Posts filed under ‘academic libraries’
Thanks, Ross Gresham!
My friend David Weinstock was skeptical when his mother mentioned she wore roller skates as a page at New York University in the early 1940s. He did a little research and discovered this!
That’ll teach him to doubt his mother.
I haven’t been able to find any photographs of the NYU pages, but according to this article in Noticing New York, the film You’re a Big Boy Now features a roller-skating library worker:
I suppose we don’t need pages on roller skates any more, since digitization puts so much information at our fingertips. Why, we hardly even need to get up from our computer chairs any more. Alas. I suppose we could try skating at our treadmill desks, kind of like this guy:
Tutt Library at Colorado College is undergoing a major renovation right now (in fact, I’m listening to the sounds of slams and crashes as I type this). Workmen cleaned out our sub-basement and found an old architectural model of our building, probably made in 1980 when the South addition was built.
As soon as we installed the model in our display case, my colleague Sarah Bogard began taking close-up photographs. I think these are lovely, and strangely poetic.
We found ourselves placing the little people in various arrangements and playing with the model like a dollhouse. Other colleagues stopped by to see what we were doing and got involved. Someone said this set-up looked like the whomping willow in the Harry Potter books:
An hour or so later, a small Pegasus appeared.
What will happen next?
Addendum, May 26, 2016:
Addenda, May 31, 2016:
I love when libraries put together oddball mini-exhibitions on obscure topics. (I guess that’s no surprise coming from the person who brought you mini-exhibitions on 19th Century Beards, Different Kinds of Paperclips, and Composition Books.) The Cambridge University Library currently has a display of their towel-related holdings in honor of Towel Day, May 25, celebrating Douglas Adams and his Hitchhiker’s Guide to the Galaxy series. Possibly my favorite sentence in the article: “The bibliography of towels is, in fact, remarkably limited.” Thanks, Lynne M. Thomas!
Being a librarian and poet, I’m always on the alert for other such, so, herewith, lists of poet-librarians, gathered using the lazyweb and from a post on the topic at In the Library with the Lead Pipe (a blog with the tagline “The murder victim? Your library assumptions. Suspects? It could have been any of us”).
Please let me know of any others who should be on this list — it’ll be an ongoing project. If you’re on the list but would prefer a different link, let me know that, too (firstname.lastname@example.org).
(languages other than English — thank you, Amadeu Pons i Serra and the Catalan Library Association for providing most of these names)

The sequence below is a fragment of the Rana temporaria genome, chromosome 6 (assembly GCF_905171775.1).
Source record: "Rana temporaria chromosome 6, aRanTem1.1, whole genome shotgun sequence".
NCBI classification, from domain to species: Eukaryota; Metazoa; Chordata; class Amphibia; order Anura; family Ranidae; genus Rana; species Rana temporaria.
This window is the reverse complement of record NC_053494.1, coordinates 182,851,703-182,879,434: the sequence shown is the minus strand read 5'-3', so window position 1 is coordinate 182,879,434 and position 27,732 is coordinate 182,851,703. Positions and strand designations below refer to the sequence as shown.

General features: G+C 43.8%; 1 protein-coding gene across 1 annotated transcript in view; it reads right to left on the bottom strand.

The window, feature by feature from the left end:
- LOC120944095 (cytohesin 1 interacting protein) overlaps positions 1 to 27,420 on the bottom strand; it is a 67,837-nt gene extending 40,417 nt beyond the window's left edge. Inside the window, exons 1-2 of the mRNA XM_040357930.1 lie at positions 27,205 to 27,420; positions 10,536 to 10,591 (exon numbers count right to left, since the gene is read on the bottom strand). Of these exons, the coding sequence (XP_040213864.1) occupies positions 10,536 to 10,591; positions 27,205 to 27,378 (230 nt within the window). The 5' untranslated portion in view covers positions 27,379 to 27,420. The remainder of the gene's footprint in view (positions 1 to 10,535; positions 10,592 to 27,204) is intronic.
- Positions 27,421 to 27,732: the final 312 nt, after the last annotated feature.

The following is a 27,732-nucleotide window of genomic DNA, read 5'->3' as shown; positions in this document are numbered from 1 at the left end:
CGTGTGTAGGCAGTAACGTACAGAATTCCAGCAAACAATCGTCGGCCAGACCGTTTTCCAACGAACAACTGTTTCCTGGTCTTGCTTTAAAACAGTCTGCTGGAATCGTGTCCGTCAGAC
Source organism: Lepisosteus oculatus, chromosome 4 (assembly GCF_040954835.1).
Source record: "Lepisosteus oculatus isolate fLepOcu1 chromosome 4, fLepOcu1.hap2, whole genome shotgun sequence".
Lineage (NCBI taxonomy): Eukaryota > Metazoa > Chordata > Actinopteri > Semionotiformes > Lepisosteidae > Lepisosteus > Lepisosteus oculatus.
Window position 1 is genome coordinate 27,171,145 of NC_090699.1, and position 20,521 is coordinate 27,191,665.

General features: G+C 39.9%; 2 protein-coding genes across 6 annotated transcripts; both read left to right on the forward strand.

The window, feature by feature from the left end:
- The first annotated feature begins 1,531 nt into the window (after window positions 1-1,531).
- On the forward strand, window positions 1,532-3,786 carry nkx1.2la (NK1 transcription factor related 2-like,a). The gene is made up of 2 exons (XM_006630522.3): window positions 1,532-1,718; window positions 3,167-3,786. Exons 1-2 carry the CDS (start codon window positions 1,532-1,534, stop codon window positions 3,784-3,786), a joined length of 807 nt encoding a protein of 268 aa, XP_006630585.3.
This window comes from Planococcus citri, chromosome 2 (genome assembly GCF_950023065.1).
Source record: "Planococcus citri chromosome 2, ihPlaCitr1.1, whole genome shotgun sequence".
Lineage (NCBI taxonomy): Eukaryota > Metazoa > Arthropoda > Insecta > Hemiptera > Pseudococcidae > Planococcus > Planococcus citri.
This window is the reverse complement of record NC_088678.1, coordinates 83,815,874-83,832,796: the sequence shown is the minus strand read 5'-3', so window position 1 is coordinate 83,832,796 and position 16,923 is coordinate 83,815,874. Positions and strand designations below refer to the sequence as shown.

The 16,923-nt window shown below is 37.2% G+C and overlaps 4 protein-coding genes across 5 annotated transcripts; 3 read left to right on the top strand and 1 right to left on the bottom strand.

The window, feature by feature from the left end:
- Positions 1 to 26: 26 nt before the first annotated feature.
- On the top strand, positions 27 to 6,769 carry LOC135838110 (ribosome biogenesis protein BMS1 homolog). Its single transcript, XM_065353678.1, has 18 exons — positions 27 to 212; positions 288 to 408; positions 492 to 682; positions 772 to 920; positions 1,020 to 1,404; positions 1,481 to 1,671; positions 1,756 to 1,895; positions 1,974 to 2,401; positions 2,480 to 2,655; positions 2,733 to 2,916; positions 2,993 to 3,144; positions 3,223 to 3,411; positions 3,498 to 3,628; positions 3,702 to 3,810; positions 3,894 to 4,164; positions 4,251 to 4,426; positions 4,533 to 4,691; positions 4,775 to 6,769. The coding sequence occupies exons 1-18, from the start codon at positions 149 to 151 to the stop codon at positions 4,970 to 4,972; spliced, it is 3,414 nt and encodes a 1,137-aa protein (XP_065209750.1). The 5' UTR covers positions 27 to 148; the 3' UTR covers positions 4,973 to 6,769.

Your hardworking blogstress learned recently of a romantic library shenanigan at Tutt Library, Colorado College in the spring of 1988. Two students, hearing that a friend planned “an evening of study and courtship” at the library that evening, procured tuxedos, an ice bucket, champagne, and glasses; with white linen napkins over over one arm, they served the couple forthwith. According to my source, “there was some followup from then Librarian and classicist John Sheridan, who felt the need to be severe.”
I have it on good authority that an exorcism was performed in Tutt Library at Colorado College. My sources tell me that at a Fly Day / May Day / May Festival celebration ca. 1970, Jim Trissel, a member of the CC Art faculty, banged upon a drum and led “a small army” of revelers through all three floors of Tutt Library, chanting “Out, demons, out!”
I’ve been unable to find any documentary proof of this event, but it may have happened in 1969, when the Fly Day celebrations on campus were of epic proportions, including, according to Owen Cramer (Classics faculty then and now), a 400-foot-long, 12-foot-high plastic tube put up on the campus quad. Students and others could walk or sit in the tube; and at one point, says Cramer, “a saxophone player produced a very pleasing sound inside.” Other elements of Fly Day included “the execution with sledgehammers of a musical score projected onto an old car installed in the ice rink.”
Or the exorcism might have happened in 1971. This reference in the May 14 , 1971 Catalyst serves as oblique proof that something exciting happened in the library around that time: “To George Fagin, for his new library policies, is presented the Police State Award.”